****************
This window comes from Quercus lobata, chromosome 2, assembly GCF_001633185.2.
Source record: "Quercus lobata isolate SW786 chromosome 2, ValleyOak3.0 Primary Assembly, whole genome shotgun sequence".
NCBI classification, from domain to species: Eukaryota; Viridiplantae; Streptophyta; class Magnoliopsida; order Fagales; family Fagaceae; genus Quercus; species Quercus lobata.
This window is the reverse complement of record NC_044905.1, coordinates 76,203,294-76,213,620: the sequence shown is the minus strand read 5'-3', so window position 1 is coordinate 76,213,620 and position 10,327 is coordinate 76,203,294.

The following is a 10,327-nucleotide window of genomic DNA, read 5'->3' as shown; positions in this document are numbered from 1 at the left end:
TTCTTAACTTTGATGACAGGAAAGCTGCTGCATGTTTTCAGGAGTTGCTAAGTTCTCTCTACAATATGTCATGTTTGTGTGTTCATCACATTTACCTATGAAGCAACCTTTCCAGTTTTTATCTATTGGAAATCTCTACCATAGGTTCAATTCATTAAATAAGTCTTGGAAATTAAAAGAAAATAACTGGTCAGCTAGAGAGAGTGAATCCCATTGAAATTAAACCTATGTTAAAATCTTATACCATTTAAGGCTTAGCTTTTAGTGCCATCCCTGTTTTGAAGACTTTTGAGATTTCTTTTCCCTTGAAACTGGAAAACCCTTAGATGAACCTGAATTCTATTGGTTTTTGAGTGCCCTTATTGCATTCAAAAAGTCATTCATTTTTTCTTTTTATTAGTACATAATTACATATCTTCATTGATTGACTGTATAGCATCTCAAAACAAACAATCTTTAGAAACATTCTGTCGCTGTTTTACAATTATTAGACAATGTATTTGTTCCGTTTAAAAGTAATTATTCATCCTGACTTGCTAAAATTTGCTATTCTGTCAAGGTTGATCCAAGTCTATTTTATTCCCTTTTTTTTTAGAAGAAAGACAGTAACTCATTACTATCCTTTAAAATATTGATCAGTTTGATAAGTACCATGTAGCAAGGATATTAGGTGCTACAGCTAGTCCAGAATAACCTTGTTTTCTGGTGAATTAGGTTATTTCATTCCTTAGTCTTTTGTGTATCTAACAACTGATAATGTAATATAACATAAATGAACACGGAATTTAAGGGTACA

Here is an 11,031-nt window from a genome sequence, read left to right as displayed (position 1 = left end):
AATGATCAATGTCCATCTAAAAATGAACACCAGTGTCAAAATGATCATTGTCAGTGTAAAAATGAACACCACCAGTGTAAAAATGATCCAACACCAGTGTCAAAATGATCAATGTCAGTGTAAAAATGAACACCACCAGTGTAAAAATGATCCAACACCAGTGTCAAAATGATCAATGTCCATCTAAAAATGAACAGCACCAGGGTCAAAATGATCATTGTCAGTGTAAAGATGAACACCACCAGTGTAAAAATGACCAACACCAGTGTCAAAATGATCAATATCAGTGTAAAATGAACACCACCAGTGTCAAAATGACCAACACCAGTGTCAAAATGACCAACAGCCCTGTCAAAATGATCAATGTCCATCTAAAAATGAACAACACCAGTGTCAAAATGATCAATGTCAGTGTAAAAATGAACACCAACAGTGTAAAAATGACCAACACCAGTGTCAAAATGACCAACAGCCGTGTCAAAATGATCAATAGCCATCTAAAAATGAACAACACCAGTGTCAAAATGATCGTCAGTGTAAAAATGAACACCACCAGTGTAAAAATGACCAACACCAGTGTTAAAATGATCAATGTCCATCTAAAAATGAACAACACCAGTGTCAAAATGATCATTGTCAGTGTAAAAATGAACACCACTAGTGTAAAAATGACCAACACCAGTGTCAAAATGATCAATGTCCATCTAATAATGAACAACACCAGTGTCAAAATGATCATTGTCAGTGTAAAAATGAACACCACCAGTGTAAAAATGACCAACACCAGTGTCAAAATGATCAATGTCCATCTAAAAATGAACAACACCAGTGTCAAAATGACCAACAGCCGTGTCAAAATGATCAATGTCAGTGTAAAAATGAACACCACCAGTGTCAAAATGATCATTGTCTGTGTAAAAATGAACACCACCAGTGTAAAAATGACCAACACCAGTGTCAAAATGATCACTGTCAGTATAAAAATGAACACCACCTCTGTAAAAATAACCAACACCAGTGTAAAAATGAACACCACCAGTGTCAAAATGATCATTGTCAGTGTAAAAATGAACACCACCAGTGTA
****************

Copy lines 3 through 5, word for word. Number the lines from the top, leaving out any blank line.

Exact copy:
NCBI classification, from domain to species: Eukaryota; Viridiplantae; Streptophyta; class Magnoliopsida; order Fagales; family Fagaceae; genus Quercus; species Quercus lobata.
This window is the reverse complement of record NC_044905.1, coordinates 76,203,294-76,213,620: the sequence shown is the minus strand read 5'-3', so window position 1 is coordinate 76,213,620 and position 10,327 is coordinate 76,203,294.

The following is a 10,327-nucleotide window of genomic DNA, read 5'->3' as shown; positions in this document are numbered from 1 at the left end: